We're been asked many questions about the President’s role and his powers. He is not just a ceremonial figure, he has constitutional duties as well. That is why in Singapore, the President is elected and not appointed. Here are some answers:

Q: Why don’t we just appoint the President?
A: We used to. But the PAP Government decided that the President should have more powers. They are veto powers or the power to say NO if the government wants to use our past reserves for no good reason and if the government picks unsuitable people for top public sector jobs. Because of these additional powers, he needs the people’s mandate to give him legitimacy to go against the government.

Q: We have had no problems using the reserves before, so why worry?
A: Do you want the Government to be able to use our money anytime it wants? Or should we have someone who can ask why it needs it or what it will do with it? It’s not just about whether to withdraw one lump sum. He has to look at the ministry budgets as well as the audited profit and loss account of statutory boards and companies like Temasek and GIC to know that what we have in the safe isn’t touched.

Q: What’s the big deal about his veto powers of appointment?
A: It’s a big deal because it covers the most important positions in the public sector, including all the High Court judges and all the members of the Public Service Commission. It also covers leaders of statutory boards like CPF and HDB, as well as Government companies like Temasek Holdings and GIC. Making sure that able and unbiased leaders are picked will ensure that down the line, all public servants put the people first, not personal, professional or political obligations.

Q: Isn’t it difficult for the President to use the veto because he needs his Council of Presidential Advisors to agree with him?
A: Yes, there are some rules about the process. It is possible that there will be a lot of discussion behind closed doors first. Then there is also the parliamentary over-ride. If it reaches this stage, then things would have reached crisis-point.

Q: If this is so, do we even need a President with veto powers?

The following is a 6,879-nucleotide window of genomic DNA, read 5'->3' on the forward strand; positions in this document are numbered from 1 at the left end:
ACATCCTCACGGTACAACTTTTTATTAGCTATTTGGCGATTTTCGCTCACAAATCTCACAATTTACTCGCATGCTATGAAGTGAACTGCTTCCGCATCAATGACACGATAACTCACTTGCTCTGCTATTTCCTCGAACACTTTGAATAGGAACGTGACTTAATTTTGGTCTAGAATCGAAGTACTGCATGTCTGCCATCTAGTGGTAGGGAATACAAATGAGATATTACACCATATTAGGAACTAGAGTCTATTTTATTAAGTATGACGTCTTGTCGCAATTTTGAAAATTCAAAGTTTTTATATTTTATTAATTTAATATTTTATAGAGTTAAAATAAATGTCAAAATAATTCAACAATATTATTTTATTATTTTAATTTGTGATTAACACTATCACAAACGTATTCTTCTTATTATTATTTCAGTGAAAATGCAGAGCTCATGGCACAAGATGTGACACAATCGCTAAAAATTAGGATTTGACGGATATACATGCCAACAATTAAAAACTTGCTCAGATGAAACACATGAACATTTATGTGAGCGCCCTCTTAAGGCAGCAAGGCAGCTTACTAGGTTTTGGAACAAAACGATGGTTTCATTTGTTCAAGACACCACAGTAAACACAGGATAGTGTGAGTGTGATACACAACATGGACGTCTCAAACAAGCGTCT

A: Just because the veto has never been used, that does not mean it is unnecessary. The fact that it exists served to make the government more careful about its decisions. In most situations, the veto power is not needed: the executive, the CPA and President is likely to see eye-to-eye. The President is a guardian who comes in when he thinks money will be wasted or if the top civil servants are just cronies of the Government.

Q: What is the President’s role with regard to the Internal Security Act (ISA) and the Maintenance of Religous Harmony Act (MRHA)? Can you explain?
A: Yes. The President will have the power to break a deadlock between the Advisory Council and the Government (in the case of the ISA) or between the Council for Religious Harmony and the Government (in the case of the MRHA) where agreement is necessary for continued detention of an individual or the issue of a restraining order.

Q: There was something about corruption investigations as well…
A: Yes. The CPIB comes under the Prime Minister. But if the PM doesn’t want a minister or somebody (including himself) to be investigated, the CPIB Director invokes the President’s discretion for permission to investigate. This way, the system is kept clean and honest at the very top.

Lights on Istana

Through ‘Lights on Istana’ we hope to bring clarity to the facts and foster constructive discourse on the key themes of the upcoming Presidential Election.